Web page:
Built for Zero: How 9 Cities Ended Veteran Homelessness
Earlier this year, the city of Abilene, Texas joined a growing number of communities to end Veteran homelessness. With the help of a national program called Built for Zero, Abilene city officials were able to leverage community data to track homeless Veterans on a case-by-case basis, identify the causation of their chronic homelessness, and allocate resources effectively.
Although Abilene’s estimated population of 120,000 is far smaller than the population of larger metro areas like San Francisco, Seattle, and New York City, the data tracking model can be applied to larger populations. Each year, cities around the country submit data on their homeless population to the Department of Housing and Urban Development (HUD). HUD compiles the data, and then releases a lengthy report months later that is already out of date and unusable. Built to Zero uses a coordinated approach, aggregating data from multiple community organizations to determine why people are experiencing chronic homelessness and intervene at critical junctures.
Bergen County, New Jersey was the first community to end Veteran homelessness and then chronic homelessness in 2017. Through the data gathered, city officials were able to discover emerging trends, specifically an uptick in homelessness among young people and seniors. To address the issue, they added nursing staff to homeless shelters and allocated funding toward grants to support long-term eldercare. Julia Orlando, director of the Bergen County Housing, Health, and Human Service Center explained, “if you can start seeing trends before it’s a really bad problem, you can start adjusting your policies or trying to get additional services in your facility to address that.”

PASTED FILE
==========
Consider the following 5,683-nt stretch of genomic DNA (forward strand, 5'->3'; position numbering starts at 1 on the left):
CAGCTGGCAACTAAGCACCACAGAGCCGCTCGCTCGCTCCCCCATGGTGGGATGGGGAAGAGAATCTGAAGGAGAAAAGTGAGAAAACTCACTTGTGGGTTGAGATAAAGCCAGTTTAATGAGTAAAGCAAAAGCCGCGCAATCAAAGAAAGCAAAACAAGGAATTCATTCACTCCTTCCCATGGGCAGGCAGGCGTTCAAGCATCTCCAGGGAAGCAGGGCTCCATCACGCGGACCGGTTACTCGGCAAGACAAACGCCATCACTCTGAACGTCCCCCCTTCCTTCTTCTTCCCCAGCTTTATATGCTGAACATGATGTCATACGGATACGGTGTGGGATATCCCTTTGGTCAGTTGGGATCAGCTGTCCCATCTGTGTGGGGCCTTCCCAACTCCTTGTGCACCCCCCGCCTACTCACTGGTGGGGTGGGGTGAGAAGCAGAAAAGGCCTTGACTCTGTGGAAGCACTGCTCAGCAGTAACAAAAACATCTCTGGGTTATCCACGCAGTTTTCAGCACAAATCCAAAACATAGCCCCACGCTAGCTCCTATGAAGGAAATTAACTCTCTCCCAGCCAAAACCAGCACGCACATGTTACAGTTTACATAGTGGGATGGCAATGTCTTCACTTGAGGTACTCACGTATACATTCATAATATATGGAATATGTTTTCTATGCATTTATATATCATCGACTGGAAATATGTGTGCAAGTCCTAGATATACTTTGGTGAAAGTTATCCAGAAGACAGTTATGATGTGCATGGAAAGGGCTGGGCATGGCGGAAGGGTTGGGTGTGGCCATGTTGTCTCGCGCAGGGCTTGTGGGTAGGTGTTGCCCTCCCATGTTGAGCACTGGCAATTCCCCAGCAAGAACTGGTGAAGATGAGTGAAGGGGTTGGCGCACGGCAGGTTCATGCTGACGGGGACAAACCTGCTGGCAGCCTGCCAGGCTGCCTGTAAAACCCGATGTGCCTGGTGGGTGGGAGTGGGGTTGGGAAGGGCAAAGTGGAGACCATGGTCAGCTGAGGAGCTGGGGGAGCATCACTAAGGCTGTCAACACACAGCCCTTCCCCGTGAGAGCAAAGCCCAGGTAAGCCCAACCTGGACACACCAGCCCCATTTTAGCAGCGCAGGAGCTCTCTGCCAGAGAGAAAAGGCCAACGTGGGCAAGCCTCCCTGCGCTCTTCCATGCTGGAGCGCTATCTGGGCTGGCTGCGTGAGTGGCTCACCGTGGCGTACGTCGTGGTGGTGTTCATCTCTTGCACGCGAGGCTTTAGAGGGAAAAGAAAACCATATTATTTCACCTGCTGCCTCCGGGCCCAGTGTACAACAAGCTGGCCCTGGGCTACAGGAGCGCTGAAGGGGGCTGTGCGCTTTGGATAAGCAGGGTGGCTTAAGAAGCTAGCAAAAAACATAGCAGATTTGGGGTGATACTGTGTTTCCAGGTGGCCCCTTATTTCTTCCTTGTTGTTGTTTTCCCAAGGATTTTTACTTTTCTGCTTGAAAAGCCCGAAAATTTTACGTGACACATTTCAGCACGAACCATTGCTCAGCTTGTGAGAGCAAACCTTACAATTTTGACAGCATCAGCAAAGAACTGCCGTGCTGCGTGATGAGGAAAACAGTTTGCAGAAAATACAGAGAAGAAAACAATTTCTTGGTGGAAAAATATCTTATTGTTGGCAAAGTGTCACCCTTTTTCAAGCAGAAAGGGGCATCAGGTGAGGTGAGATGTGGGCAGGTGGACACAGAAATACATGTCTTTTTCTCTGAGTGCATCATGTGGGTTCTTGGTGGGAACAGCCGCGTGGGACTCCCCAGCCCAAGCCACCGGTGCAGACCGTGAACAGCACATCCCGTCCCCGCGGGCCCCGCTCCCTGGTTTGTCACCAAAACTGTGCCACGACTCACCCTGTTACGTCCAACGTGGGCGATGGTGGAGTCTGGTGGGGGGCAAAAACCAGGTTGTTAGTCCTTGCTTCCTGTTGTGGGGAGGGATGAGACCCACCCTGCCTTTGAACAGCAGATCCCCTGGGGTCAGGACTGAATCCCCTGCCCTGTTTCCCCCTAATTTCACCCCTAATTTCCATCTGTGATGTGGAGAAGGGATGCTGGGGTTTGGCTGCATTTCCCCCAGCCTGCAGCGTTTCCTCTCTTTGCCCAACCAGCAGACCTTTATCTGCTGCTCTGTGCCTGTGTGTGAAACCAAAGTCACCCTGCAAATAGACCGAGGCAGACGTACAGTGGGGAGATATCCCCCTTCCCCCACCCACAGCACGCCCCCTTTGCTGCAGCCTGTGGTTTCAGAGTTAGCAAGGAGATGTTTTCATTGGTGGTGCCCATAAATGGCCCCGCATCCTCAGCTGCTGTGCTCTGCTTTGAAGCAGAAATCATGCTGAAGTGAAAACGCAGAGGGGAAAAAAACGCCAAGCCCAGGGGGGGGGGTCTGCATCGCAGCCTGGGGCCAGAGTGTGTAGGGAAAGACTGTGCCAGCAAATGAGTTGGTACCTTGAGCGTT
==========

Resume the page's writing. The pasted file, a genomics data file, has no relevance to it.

After its early success, more cities will have an opportunity to join the Built for Zero Program and receive training in October. Through the program, larger metros can better disburse resources toward needed programs. For example, New York City spends over $2 billion each year on homelessness programs and is still experiencing an increase in its homeless population. Using the Built to Zero data tracking platform, nine communities have ended Veteran homelessness and three more have reached a “functional zero” for chronic homelessness. An additional 39 communities have also made measurable progress. Because of this success, the Tableau Foundation is committing more than $1.3 million in software services to improve the platform and contribute to the cause.
Sources: Fast Company